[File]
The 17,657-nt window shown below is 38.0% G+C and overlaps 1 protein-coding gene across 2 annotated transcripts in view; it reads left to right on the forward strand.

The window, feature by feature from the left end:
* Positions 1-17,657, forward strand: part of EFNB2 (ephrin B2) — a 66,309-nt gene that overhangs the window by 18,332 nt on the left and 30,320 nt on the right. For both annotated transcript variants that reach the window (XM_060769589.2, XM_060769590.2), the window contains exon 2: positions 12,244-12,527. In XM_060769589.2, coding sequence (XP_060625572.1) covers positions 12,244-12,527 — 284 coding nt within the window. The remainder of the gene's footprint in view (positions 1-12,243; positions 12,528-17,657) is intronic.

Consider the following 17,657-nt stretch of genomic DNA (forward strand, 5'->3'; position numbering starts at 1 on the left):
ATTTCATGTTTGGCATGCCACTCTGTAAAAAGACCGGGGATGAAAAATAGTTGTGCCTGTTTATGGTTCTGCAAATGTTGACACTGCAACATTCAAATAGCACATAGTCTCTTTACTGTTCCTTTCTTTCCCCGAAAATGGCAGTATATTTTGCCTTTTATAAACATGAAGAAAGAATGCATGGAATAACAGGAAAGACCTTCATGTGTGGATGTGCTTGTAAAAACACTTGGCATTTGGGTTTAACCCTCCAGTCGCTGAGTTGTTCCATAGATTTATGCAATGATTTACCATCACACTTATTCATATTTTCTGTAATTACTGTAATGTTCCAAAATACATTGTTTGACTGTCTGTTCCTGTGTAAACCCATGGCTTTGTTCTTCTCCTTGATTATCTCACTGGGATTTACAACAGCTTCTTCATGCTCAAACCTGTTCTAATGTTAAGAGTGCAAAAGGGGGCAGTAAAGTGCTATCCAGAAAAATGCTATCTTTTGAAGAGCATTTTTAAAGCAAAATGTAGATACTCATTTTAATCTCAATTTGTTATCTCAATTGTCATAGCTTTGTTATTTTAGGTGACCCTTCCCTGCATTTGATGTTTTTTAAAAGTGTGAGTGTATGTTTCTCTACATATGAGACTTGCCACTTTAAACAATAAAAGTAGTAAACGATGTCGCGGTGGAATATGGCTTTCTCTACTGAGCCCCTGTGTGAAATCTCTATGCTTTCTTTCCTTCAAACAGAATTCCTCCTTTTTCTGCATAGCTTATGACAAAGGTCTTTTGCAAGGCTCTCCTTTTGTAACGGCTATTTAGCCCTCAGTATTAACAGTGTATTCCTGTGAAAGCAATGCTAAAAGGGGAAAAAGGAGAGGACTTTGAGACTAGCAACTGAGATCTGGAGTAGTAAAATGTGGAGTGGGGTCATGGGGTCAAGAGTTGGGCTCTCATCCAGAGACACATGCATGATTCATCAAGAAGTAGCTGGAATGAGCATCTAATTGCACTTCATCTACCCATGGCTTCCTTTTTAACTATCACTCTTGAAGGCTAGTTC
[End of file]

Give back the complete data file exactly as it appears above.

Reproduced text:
The 17,657-nt window shown below is 38.0% G+C and overlaps 1 protein-coding gene across 2 annotated transcripts in view; it reads left to right on the forward strand.

The window, feature by feature from the left end:
* Positions 1-17,657, forward strand: part of EFNB2 (ephrin B2) — a 66,309-nt gene that overhangs the window by 18,332 nt on the left and 30,320 nt on the right. For both annotated transcript variants that reach the window (XM_060769589.2, XM_060769590.2), the window contains exon 2: positions 12,244-12,527. In XM_060769589.2, coding sequence (XP_060625572.1) covers positions 12,244-12,527 — 284 coding nt within the window. The remainder of the gene's footprint in view (positions 1-12,243; positions 12,528-17,657) is intronic.

Consider the following 17,657-nt stretch of genomic DNA (forward strand, 5'->3'; position numbering starts at 1 on the left):
ATTTCATGTTTGGCATGCCACTCTGTAAAAAGACCGGGGATGAAAAATAGTTGTGCCTGTTTATGGTTCTGCAAATGTTGACACTGCAACATTCAAATAGCACATAGTCTCTTTACTGTTCCTTTCTTTCCCCGAAAATGGCAGTATATTTTGCCTTTTATAAACATGAAGAAAGAATGCATGGAATAACAGGAAAGACCTTCATGTGTGGATGTGCTTGTAAAAACACTTGGCATTTGGGTTTAACCCTCCAGTCGCTGAGTTGTTCCATAGATTTATGCAATGATTTACCATCACACTTATTCATATTTTCTGTAATTACTGTAATGTTCCAAAATACATTGTTTGACTGTCTGTTCCTGTGTAAACCCATGGCTTTGTTCTTCTCCTTGATTATCTCACTGGGATTTACAACAGCTTCTTCATGCTCAAACCTGTTCTAATGTTAAGAGTGCAAAAGGGGGCAGTAAAGTGCTATCCAGAAAAATGCTATCTTTTGAAGAGCATTTTTAAAGCAAAATGTAGATACTCATTTTAATCTCAATTTGTTATCTCAATTGTCATAGCTTTGTTATTTTAGGTGACCCTTCCCTGCATTTGATGTTTTTTAAAAGTGTGAGTGTATGTTTCTCTACATATGAGACTTGCCACTTTAAACAATAAAAGTAGTAAACGATGTCGCGGTGGAATATGGCTTTCTCTACTGAGCCCCTGTGTGAAATCTCTATGCTTTCTTTCCTTCAAACAGAATTCCTCCTTTTTCTGCATAGCTTATGACAAAGGTCTTTTGCAAGGCTCTCCTTTTGTAACGGCTATTTAGCCCTCAGTATTAACAGTGTATTCCTGTGAAAGCAATGCTAAAAGGGGAAAAAGGAGAGGACTTTGAGACTAGCAACTGAGATCTGGAGTAGTAAAATGTGGAGTGGGGTCATGGGGTCAAGAGTTGGGCTCTCATCCAGAGACACATGCATGATTCATCAAGAAGTAGCTGGAATGAGCATCTAATTGCACTTCATCTACCCATGGCTTCCTTTTTAACTATCACTCTTGAAGGCTAGTTC